The University of Tennessee's athletic department, now combined under one banner for all men's and women's sports, has the privilege of being known first and foremost for success in women's basketball. What Pat Summitt built in Knoxville transformed not only Tennessee, but her sport itself. Eight national championships from 1987-2008 made the Lady Vols our most recognizable and most successful brand, and Summitt's 1,098 wins are the most for any college basketball coach ever. It will be another three years before Mike Krzyzewski has a chance to pass her and at least five before a host of chasers in the women's game might catch up.
And it has long been the case that Tennessee's second most famous brand is its checkerboard end zones, home to the football team that is its second most successful program. In the late 90s both teams were at their competitive peak: the Lady Vols won three straight titles from 1996-98, while the football team captured back-to-back SEC Championships in 97-98 with a BCS title on January 4, 1999.
Football left the land of the nationally elite after 2001 and the land of the nationally relevant after 2007, though we're hopeful Butch Jones is getting ready to take us back to at least one of those places this fall. There will never be a time Lady Vol Basketball isn't nationally relevant because of what they've meant to the game itself. But since their last national title in 2008, they haven't returned to the Final Four in Summitt's final four years or Holly Warlick's first three years.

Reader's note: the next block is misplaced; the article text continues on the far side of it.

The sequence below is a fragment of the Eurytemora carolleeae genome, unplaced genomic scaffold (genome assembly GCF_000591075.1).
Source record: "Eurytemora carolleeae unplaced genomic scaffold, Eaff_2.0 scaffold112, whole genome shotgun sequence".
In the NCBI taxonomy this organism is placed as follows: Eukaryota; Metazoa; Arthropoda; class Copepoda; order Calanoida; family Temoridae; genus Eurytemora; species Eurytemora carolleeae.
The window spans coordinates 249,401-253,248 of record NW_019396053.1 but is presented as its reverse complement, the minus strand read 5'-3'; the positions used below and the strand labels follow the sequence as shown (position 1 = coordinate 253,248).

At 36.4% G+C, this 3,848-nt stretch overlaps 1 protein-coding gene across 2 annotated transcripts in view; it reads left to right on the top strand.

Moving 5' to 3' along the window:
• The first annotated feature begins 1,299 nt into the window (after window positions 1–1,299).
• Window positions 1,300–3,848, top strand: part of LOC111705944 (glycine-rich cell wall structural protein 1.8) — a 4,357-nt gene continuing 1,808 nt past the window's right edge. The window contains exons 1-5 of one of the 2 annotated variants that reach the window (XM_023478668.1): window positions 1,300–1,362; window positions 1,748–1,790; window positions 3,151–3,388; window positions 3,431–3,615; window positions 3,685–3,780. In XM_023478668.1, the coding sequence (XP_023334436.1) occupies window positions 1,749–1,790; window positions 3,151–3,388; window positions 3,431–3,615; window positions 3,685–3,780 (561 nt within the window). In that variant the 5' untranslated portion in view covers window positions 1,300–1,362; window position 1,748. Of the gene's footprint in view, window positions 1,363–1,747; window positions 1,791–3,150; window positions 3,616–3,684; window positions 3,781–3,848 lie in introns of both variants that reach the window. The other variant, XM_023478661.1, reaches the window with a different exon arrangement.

There was a brief moment in these last six or seven years, with football rebuilding and Lady Vol basketball failing to reach its usual heights, when men's basketball had a chance to become the torchbearer for this university in terms of championship opportunity. The Vols reached #1 in the polls in 2008, then reached the Elite Eight and just missed the Final Four in 2010. Tennessee then raced to third in the AP poll a month into the 2010-11 season, but by then the die was cast for Bruce Pearl, who was eventually terminated for lying to the NCAA a few months earlier. Men's basketball has since had three other head coaches but only one NCAA Tournament appearance. A couple of non-revenue sports have had their moments, including tennis and currently women's golf.